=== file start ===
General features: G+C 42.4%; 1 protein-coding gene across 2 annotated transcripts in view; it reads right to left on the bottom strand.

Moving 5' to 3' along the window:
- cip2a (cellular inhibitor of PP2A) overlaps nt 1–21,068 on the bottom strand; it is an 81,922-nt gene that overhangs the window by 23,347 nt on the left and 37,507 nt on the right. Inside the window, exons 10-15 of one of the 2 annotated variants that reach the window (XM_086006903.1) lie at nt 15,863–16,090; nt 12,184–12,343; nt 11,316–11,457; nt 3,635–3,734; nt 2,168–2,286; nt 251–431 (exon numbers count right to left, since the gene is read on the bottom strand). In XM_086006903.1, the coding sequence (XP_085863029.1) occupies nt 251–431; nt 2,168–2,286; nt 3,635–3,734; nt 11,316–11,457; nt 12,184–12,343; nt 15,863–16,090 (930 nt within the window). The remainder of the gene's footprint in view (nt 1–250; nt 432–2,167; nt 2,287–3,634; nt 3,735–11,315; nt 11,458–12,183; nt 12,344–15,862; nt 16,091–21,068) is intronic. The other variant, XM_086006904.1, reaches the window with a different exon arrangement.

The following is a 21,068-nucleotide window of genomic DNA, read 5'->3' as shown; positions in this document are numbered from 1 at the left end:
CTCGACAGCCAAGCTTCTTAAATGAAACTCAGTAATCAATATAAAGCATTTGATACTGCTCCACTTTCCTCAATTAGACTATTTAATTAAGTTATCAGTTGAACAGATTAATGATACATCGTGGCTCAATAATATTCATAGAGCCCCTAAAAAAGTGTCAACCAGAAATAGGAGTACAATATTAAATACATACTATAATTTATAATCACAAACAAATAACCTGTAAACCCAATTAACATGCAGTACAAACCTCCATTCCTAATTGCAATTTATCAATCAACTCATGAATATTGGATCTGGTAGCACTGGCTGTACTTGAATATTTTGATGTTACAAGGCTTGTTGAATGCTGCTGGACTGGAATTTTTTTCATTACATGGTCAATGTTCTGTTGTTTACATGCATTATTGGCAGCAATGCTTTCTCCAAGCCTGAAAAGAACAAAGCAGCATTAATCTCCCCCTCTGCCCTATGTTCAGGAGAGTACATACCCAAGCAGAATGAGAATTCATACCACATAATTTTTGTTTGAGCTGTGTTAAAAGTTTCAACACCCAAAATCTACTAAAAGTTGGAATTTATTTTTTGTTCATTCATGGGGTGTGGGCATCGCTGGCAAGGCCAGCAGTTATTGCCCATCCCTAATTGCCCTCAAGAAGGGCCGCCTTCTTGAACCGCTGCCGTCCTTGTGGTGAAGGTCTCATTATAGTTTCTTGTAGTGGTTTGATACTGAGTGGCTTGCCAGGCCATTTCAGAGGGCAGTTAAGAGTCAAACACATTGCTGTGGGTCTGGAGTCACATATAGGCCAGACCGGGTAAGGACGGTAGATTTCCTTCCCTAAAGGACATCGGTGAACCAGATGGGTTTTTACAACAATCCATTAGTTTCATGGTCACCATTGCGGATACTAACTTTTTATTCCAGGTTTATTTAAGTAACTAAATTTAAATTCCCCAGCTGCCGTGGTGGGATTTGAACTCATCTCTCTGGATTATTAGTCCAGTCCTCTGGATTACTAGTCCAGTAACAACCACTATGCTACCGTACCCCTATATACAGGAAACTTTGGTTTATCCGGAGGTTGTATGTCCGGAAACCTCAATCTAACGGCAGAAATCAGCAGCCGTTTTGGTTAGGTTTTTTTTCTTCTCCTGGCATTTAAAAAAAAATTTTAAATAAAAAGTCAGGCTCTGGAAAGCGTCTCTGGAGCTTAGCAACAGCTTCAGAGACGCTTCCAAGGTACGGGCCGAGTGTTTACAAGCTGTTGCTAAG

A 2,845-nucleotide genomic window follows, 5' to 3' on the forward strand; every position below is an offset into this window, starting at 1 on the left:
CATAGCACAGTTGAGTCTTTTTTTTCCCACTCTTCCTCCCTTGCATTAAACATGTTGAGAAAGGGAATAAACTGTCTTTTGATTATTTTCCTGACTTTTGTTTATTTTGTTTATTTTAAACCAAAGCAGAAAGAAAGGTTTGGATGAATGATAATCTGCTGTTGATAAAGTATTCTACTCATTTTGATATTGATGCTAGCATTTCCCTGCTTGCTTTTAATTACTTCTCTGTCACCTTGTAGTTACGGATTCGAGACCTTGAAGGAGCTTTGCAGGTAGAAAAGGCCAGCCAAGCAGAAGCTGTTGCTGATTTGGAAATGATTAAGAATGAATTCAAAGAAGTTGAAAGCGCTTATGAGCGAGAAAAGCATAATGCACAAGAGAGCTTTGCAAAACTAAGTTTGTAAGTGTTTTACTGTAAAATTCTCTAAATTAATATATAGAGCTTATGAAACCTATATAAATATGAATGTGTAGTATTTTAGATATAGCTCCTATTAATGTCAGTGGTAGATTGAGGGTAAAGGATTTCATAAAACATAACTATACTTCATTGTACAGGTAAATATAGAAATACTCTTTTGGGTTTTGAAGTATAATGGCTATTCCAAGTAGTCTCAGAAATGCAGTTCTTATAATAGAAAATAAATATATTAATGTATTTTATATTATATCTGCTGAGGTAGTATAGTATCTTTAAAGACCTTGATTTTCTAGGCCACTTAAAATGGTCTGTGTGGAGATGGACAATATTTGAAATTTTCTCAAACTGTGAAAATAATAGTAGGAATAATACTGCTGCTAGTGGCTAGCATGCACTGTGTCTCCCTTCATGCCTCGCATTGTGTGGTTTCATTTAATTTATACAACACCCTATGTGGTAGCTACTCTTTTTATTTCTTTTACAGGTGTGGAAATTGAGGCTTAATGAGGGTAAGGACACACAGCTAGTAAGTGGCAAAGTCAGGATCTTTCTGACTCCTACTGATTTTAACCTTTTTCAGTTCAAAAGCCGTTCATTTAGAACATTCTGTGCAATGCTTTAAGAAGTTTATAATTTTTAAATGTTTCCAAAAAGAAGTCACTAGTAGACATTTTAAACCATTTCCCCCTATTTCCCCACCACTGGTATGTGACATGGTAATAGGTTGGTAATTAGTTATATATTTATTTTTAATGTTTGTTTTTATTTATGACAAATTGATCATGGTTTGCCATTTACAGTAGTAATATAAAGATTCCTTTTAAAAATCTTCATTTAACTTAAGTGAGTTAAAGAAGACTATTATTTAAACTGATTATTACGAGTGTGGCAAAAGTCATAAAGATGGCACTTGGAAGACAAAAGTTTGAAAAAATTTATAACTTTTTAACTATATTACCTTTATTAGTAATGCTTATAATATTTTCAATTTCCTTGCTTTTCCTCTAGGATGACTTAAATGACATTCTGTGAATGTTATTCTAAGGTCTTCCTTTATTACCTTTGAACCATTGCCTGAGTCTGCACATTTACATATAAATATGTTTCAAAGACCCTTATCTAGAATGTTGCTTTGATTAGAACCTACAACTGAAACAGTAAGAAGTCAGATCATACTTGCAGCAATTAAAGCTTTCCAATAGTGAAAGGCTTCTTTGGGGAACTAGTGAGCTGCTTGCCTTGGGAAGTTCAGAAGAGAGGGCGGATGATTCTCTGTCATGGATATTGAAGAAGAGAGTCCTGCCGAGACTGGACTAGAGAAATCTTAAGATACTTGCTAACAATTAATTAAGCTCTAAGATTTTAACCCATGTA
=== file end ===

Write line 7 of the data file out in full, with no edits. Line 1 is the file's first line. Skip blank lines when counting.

CATAGCACAGTTGAGTCTTTTTTTTCCCACTCTTCCTCCCTTGCATTAAACATGTTGAGAAAGGGAATAAACTGTCTTTTGATTATTTTCCTGACTTTTGTTTATTTTGTTTATTTTAAACCAAAGCAGAAAGAAAGGTTTGGATGAATGATAATCTGCTGTTGATAAAGTATTCTACTCATTTTGATATTGATGCTAGCATTTCCCTGCTTGCTTTTAATTACTTCTCTGTCACCTTGTAGTTACGGATTCGAGACCTTGAAGGAGCTTTGCAGGTAGAAAAGGCCAGCCAAGCAGAAGCTGTTGCTGATTTGGAAATGATTAAGAATGAATTCAAAGAAGTTGAAAGCGCTTATGAGCGAGAAAAGCATAATGCACAAGAGAGCTTTGCAAAACTAAGTTTGTAAGTGTTTTACTGTAAAATTCTCTAAATTAATATATAGAGCTTATGAAACCTATATAAATATGAATGTGTAGTATTTTAGATATAGCTCCTATTAATGTCAGTGGTAGATTGAGGGTAAAGGATTTCATAAAACATAACTATACTTCATTGTACAGGTAAATATAGAAATACTCTTTTGGGTTTTGAAGTATAATGGCTATTCCAAGTAGTCTCAGAAATGCAGTTCTTATAATAGAAAATAAATATATTAATGTATTTTATATTATATCTGCTGAGGTAGTATAGTATCTTTAAAGACCTTGATTTTCTAGGCCACTTAAAATGGTCTGTGTGGAGATGGACAATATTTGAAATTTTCTCAAACTGTGAAAATAATAGTAGGAATAATACTGCTGCTAGTGGCTAGCATGCACTGTGTCTCCCTTCATGCCTCGCATTGTGTGGTTTCATTTAATTTATACAACACCCTATGTGGTAGCTACTCTTTTTATTTCTTTTACAGGTGTGGAAATTGAGGCTTAATGAGGGTAAGGACACACAGCTAGTAAGTGGCAAAGTCAGGATCTTTCTGACTCCTACTGATTTTAACCTTTTTCAGTTCAAAAGCCGTTCATTTAGAACATTCTGTGCAATGCTTTAAGAAGTTTATAATTTTTAAATGTTTCCAAAAAGAAGTCACTAGTAGACATTTTAAACCATTTCCCCCTATTTCCCCACCACTGGTATGTGACATGGTAATAGGTTGGTAATTAGTTATATATTTATTTTTAATGTTTGTTTTTATTTATGACAAATTGATCATGGTTTGCCATTTACAGTAGTAATATAAAGATTCCTTTTAAAAATCTTCATTTAACTTAAGTGAGTTAAAGAAGACTATTATTTAAACTGATTATTACGAGTGTGGCAAAAGTCATAAAGATGGCACTTGGAAGACAAAAGTTTGAAAAAATTTATAACTTTTTAACTATATTACCTTTATTAGTAATGCTTATAATATTTTCAATTTCCTTGCTTTTCCTCTAGGATGACTTAAATGACATTCTGTGAATGTTATTCTAAGGTCTTCCTTTATTACCTTTGAACCATTGCCTGAGTCTGCACATTTACATATAAATATGTTTCAAAGACCCTTATCTAGAATGTTGCTTTGATTAGAACCTACAACTGAAACAGTAAGAAGTCAGATCATACTTGCAGCAATTAAAGCTTTCCAATAGTGAAAGGCTTCTTTGGGGAACTAGTGAGCTGCTTGCCTTGGGAAGTTCAGAAGAGAGGGCGGATGATTCTCTGTCATGGATATTGAAGAAGAGAGTCCTGCCGAGACTGGACTAGAGAAATCTTAAGATACTTGCTAACAATTAATTAAGCTCTAAGATTTTAACCCATGTA